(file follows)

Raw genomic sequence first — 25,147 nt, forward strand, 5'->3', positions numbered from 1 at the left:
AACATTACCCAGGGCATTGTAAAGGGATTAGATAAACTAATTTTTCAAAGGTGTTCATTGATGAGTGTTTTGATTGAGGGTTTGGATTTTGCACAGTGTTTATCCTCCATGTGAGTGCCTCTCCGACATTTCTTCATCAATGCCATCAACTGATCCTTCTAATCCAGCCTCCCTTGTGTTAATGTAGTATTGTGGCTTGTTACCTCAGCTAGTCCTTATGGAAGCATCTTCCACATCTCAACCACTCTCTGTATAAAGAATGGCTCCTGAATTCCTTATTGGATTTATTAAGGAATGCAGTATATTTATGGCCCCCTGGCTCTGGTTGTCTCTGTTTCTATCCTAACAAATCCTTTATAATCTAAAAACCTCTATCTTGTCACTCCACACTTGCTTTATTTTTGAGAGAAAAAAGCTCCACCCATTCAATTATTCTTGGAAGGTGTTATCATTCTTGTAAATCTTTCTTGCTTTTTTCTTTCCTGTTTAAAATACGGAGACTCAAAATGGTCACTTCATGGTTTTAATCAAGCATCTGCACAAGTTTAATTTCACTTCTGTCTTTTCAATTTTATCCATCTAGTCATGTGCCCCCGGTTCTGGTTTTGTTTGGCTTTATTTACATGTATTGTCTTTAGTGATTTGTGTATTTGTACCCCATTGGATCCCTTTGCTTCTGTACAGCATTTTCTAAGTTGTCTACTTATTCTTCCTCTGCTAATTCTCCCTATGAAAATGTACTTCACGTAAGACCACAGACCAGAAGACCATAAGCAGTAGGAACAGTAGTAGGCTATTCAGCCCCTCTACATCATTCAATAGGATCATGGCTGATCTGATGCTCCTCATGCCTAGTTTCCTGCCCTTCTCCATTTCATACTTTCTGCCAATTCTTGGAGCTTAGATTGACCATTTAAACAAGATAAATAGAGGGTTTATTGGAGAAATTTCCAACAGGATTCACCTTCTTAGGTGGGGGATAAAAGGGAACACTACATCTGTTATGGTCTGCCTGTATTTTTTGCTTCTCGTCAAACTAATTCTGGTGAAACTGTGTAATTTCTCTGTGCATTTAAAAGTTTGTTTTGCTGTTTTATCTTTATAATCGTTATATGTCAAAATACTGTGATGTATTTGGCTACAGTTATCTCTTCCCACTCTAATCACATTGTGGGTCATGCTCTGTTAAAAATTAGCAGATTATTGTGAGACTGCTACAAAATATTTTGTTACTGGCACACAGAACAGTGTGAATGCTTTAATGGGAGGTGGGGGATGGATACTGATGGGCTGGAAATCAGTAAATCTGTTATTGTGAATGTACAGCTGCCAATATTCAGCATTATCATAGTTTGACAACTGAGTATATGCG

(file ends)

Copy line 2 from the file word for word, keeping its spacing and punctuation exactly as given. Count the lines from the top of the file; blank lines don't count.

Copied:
AACATTACCCAGGGCATTGTAAAGGGATTAGATAAACTAATTTTTCAAAGGTGTTCATTGATGAGTGTTTTGATTGAGGGTTTGGATTTTGCACAGTGTTTATCCTCCATGTGAGTGCCTCTCCGACATTTCTTCATCAATGCCATCAACTGATCCTTCTAATCCAGCCTCCCTTGTGTTAATGTAGTATTGTGGCTTGTTACCTCAGCTAGTCCTTATGGAAGCATCTTCCACATCTCAACCACTCTCTGTATAAAGAATGGCTCCTGAATTCCTTATTGGATTTATTAAGGAATGCAGTATATTTATGGCCCCCTGGCTCTGGTTGTCTCTGTTTCTATCCTAACAAATCCTTTATAATCTAAAAACCTCTATCTTGTCACTCCACACTTGCTTTATTTTTGAGAGAAAAAAGCTCCACCCATTCAATTATTCTTGGAAGGTGTTATCATTCTTGTAAATCTTTCTTGCTTTTTTCTTTCCTGTTTAAAATACGGAGACTCAAAATGGTCACTTCATGGTTTTAATCAAGCATCTGCACAAGTTTAATTTCACTTCTGTCTTTTCAATTTTATCCATCTAGTCATGTGCCCCCGGTTCTGGTTTTGTTTGGCTTTATTTACATGTATTGTCTTTAGTGATTTGTGTATTTGTACCCCATTGGATCCCTTTGCTTCTGTACAGCATTTTCTAAGTTGTCTACTTATTCTTCCTCTGCTAATTCTCCCTATGAAAATGTACTTCACGTAAGACCACAGACCAGAAGACCATAAGCAGTAGGAACAGTAGTAGGCTATTCAGCCCCTCTACATCATTCAATAGGATCATGGCTGATCTGATGCTCCTCATGCCTAGTTTCCTGCCCTTCTCCATTTCATACTTTCTGCCAATTCTTGGAGCTTAGATTGACCATTTAAACAAGATAAATAGAGGGTTTATTGGAGAAATTTCCAACAGGATTCACCTTCTTAGGTGGGGGATAAAAGGGAACACTACATCTGTTATGGTCTGCCTGTATTTTTTGCTTCTCGTCAAACTAATTCTGGTGAAACTGTGTAATTTCTCTGTGCATTTAAAAGTTTGTTTTGCTGTTTTATCTTTATAATCGTTATATGTCAAAATACTGTGATGTATTTGGCTACAGTTATCTCTTCCCACTCTAATCACATTGTGGGTCATGCTCTGTTAAAAATTAGCAGATTATTGTGAGACTGCTACAAAATATTTTGTTACTGGCACACAGAACAGTGTGAATGCTTTAATGGGAGGTGGGGGATGGATACTGATGGGCTGGAAATCAGTAAATCTGTTATTGTGAATGTACAGCTGCCAATATTCAGCATTATCATAGTTTGACAACTGAGTATATGCG